It just recently occurred to me he set up an impossible ideal. When people ask me why I’m so particular, this is why.
To my amazing father, let’s add another to the count.
I love you.
I’m thinking about the accumulative effect tonight.
Here’s the thing: the thing is uncomfortable. Like a pebble in your shoe. By you know, it’s just a pebble.
No big whup.
Maybe the thing is like the straw that broke the camel’s back. Maybe the thing is like the butterfly effect. Ripple effect. The domino effect.
After a day with that pebble in your shoe, your foot is going to suffer some damage. If you’re lucky, you’ll yell an explitive, stop, kick off your shoe, and pick it up and pour that pebble out of it, before, say, your foot has an infected festering wound.
The accumulative effect is that idea that things build. They can be either positive or negative. In either, the next builds upon the former. Individually, the thing means little. But together, it’s bigger than the sum of its parts. Think body heat.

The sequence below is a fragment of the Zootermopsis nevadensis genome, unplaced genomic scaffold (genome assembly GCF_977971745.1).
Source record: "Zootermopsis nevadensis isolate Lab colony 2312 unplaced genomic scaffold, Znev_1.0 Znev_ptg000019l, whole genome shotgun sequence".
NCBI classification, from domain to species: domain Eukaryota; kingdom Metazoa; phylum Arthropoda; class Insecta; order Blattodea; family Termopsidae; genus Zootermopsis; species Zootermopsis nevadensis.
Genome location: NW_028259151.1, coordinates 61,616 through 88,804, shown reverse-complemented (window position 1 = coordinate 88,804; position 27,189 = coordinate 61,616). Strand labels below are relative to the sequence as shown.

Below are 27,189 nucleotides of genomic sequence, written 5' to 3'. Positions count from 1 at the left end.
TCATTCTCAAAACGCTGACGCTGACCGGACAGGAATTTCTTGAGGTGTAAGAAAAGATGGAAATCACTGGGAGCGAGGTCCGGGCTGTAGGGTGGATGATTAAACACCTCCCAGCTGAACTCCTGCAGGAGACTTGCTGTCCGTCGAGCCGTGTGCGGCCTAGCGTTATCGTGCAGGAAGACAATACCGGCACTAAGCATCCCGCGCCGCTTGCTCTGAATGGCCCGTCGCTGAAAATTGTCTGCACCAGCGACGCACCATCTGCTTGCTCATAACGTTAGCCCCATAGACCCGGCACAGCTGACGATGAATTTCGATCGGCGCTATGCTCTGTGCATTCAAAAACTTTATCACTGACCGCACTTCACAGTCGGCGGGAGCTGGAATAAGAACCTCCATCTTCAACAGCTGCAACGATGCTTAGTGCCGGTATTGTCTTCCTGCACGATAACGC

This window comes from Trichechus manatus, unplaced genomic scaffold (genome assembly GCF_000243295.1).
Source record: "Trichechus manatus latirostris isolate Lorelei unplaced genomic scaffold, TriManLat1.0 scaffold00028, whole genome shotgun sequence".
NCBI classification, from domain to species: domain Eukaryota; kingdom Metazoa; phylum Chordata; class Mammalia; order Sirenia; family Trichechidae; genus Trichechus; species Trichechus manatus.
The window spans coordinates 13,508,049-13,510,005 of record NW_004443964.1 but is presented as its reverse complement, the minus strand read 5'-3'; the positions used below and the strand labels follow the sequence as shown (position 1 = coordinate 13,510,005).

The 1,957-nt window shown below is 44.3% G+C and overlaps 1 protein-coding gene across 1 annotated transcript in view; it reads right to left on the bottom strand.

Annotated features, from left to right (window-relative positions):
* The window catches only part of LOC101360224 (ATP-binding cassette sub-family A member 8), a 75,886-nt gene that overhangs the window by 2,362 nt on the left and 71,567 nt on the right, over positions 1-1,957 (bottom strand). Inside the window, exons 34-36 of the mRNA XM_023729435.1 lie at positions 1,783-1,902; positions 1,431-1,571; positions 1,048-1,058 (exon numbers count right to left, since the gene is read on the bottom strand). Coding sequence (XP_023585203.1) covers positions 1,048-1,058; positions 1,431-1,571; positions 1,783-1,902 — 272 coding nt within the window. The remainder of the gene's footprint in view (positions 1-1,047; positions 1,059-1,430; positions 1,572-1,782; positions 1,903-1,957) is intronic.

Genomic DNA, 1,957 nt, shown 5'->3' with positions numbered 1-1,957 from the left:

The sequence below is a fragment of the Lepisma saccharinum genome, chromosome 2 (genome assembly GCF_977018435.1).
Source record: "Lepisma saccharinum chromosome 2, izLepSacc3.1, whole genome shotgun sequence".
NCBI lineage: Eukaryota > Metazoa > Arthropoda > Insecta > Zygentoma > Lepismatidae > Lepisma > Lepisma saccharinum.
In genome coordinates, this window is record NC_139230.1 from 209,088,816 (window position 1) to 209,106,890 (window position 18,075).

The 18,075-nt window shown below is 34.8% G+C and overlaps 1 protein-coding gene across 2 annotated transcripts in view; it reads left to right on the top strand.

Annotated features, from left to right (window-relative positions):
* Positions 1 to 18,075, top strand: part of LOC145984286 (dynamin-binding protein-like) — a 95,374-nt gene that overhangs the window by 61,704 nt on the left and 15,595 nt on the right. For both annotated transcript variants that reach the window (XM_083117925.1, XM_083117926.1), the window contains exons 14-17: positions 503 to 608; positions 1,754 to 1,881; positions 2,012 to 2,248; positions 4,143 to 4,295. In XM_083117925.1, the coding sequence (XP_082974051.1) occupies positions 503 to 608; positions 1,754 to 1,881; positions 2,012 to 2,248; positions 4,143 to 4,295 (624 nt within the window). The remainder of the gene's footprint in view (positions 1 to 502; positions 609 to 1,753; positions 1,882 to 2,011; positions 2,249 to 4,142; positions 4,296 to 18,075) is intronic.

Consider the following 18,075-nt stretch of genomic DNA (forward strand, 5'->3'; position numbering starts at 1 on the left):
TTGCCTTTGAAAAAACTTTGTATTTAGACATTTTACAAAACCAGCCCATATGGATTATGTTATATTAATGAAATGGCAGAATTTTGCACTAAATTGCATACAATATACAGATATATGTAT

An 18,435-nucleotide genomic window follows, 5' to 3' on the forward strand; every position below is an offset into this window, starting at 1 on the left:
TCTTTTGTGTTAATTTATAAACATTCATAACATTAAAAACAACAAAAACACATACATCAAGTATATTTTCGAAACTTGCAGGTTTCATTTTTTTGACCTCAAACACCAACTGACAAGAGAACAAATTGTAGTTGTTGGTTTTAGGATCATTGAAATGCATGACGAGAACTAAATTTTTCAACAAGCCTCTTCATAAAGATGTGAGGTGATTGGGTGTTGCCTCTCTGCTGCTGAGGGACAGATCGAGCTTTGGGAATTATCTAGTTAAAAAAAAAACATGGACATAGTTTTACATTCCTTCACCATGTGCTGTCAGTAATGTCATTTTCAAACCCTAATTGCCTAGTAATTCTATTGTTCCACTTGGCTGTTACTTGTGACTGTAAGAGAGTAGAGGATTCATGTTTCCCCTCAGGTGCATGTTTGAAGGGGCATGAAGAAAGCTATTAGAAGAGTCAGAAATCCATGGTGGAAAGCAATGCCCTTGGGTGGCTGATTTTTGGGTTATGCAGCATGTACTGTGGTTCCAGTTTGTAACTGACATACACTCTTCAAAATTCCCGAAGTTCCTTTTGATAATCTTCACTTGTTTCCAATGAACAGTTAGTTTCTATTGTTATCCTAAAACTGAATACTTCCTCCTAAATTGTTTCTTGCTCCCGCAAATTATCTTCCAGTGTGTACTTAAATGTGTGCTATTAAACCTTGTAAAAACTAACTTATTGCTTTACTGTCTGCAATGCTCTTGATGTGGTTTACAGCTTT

This can be applied positively or negatively. If the thing is a pebble in your shoe, stop and get that thing the hell out of there.
If it’s one step in a thousand, keep going.
Namaste, my friends.
P.S. I forgot the snow ball effect.
Daily, I see “don’t give up!” Of course, this is good cheerleading. I recently watched Shia LaBeouf in the scariest (and funniest) motivational speech ever made, numerous times. I think he used every motivational cliche ever spoken. It’s good to laugh at ourselves a bit. The last thing he says is, “If you’re tired of starting over, don’t give up.”
He’s right, of course.
But here’s something I don’t hear much about: that space between working like a fiend and just prior to the acknowledged moment of defeat. That space.